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A metrical analysis of Blackfoot nominal accent in optimality theory Kaneko, Ikuyo

Abstract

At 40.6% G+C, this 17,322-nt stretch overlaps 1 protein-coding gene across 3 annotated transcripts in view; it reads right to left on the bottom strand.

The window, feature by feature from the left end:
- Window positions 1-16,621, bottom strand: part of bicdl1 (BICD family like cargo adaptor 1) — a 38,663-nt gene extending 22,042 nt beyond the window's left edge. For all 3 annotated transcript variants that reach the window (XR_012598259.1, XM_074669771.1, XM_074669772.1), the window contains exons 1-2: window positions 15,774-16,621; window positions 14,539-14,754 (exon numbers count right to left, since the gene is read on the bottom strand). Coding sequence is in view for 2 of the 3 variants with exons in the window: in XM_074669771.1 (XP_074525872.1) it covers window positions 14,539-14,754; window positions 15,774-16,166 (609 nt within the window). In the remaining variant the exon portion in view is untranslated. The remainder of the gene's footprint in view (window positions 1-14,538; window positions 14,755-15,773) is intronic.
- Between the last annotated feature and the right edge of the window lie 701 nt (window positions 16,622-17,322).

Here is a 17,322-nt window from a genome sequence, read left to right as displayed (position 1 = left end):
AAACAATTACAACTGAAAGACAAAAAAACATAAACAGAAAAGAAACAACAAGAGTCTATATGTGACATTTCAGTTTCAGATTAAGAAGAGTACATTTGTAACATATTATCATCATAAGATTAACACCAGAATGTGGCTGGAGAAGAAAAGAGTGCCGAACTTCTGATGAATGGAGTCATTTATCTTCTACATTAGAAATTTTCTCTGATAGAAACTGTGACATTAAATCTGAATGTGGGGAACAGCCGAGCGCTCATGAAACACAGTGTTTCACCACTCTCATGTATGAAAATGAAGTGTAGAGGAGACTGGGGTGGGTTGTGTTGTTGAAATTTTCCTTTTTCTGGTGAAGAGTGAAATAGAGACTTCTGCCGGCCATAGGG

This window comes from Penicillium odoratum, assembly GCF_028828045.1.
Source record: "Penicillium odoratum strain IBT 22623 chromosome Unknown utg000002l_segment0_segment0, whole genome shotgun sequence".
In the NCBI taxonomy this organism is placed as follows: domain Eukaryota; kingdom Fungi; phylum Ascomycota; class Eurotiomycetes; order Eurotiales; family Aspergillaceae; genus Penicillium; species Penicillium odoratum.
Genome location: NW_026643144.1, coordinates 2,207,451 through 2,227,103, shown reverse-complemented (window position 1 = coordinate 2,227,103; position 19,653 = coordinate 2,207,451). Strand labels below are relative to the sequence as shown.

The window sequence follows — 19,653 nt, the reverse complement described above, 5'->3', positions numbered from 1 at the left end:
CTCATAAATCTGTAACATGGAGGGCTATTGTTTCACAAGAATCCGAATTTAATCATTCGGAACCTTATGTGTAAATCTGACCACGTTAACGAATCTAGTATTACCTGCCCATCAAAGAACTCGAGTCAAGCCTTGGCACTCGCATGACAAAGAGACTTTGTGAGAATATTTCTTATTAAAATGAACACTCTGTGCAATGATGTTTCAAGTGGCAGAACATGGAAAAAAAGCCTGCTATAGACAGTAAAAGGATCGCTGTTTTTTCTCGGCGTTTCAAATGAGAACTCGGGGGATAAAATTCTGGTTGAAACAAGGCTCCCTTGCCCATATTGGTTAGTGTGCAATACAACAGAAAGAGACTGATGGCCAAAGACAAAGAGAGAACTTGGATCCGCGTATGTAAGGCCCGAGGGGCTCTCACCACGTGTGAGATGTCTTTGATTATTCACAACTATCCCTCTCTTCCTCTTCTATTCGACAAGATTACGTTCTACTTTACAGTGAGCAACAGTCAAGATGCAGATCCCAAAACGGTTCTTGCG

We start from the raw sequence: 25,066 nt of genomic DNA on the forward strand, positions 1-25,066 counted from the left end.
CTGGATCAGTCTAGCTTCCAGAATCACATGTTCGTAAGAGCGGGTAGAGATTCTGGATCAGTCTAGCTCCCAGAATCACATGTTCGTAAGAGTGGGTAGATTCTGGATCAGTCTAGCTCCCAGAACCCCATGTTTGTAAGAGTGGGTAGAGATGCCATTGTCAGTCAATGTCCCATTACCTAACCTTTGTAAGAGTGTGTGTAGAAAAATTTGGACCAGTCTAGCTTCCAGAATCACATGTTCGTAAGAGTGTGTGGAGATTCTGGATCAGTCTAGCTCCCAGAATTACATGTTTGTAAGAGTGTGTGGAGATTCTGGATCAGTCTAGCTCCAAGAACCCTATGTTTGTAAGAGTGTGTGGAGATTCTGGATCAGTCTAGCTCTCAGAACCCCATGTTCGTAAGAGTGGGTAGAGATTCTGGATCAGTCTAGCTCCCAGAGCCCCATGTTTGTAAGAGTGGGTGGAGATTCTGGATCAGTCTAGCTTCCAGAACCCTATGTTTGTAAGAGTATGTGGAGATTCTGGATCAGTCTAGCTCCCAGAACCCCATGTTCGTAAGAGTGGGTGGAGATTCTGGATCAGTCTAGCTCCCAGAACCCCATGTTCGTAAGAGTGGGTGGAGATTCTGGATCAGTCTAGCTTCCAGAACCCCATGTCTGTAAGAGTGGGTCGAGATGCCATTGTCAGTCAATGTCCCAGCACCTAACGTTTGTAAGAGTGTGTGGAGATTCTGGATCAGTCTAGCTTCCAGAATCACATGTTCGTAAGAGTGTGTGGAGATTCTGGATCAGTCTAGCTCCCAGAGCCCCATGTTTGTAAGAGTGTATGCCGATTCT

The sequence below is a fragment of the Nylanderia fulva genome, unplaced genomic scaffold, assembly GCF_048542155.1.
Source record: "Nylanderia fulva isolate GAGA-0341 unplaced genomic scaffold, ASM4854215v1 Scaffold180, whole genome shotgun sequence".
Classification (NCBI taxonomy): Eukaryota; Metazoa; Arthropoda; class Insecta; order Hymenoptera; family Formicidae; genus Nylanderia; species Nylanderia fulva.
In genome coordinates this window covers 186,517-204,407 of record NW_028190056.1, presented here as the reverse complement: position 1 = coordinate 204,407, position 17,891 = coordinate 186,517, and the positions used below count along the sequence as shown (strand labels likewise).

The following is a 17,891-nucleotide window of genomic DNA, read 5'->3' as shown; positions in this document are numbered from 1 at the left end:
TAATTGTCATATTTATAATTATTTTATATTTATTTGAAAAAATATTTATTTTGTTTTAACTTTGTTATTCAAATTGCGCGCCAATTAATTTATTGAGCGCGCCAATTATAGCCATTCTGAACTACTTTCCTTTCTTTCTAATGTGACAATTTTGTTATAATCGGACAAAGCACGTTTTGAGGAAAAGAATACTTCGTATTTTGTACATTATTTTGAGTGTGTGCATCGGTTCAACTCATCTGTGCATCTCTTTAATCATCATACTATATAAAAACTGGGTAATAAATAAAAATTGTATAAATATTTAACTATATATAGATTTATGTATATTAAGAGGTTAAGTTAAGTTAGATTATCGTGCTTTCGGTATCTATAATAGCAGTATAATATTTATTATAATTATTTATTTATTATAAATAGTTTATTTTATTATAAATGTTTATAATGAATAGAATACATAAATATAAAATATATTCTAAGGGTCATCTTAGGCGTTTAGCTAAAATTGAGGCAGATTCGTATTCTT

Blackfoot (Siksika), an Algonquian language spoken in Southern Alberta and in Northwestern Montana, is claimed to have a pitch-accent system (Frantz 1991). However, no complete analysis of the Blackfoot word accent system is available in the literature. This thesis examines Blackfoot nominal accent by means of metrical analysis (Halle and Vergnaud 1987) in Optimality Theory (OT) (Prince and Smolensky 1993). All of the data in this thesis are elicited from native speakers of Blackfoot. Regardless of noun type, every word contains one and only one pitch peak. Bare nouns (mono-morphemic nouns) and relational nouns (dependent nouns) show that Blackfoot has a mixed predictable and lexical accent system. Accent is quantity-sensitive, i.e. a heavy syllable attracts accent, while in nouns which contain no heavy syllable or more than one heavy syllable, it is lexically specified. An interesting contrast is found in long vowels - they contrast a high-level pitch, a falling pitch, and a rising pitch. Derived nouns (compounds) demonstrate four kinds of accent patterns, depending on the status (free vs. bound) and the accentual property (accented vs. unaccented) of morphemes. The leftmost accent of the compound members is retained, but the accent shifts to the juncture of them if it is word-final. If compound members are unaccented, the accent is assigned to word-final position by default. Speaker variation also occurs. One speaker systematically changes vowel length depending on the type of accented syllable, while the other speaker shows a wide variety of accent patterns. This thesis concludes that all the accent patterns can be accounted for by a single ranking of constraints in an OT analysis, in spite of the fact that the accent system is both lexical and predictable. Addition of constraints is needed specifically for compounds! Speaker variation is accounted for by reranking the same set of constraints. Priority is given to constraints that refer to the predictable accent in the grammar of one speaker. The lexical information is more respected in the other speaker's grammar. In addition to the analysis of general pitch-accent patterns, four types of irregular patterns are examined. The conclusions reached in this thesis demonstrate that the accent system interacts with other phonological properties of Blackfoot.

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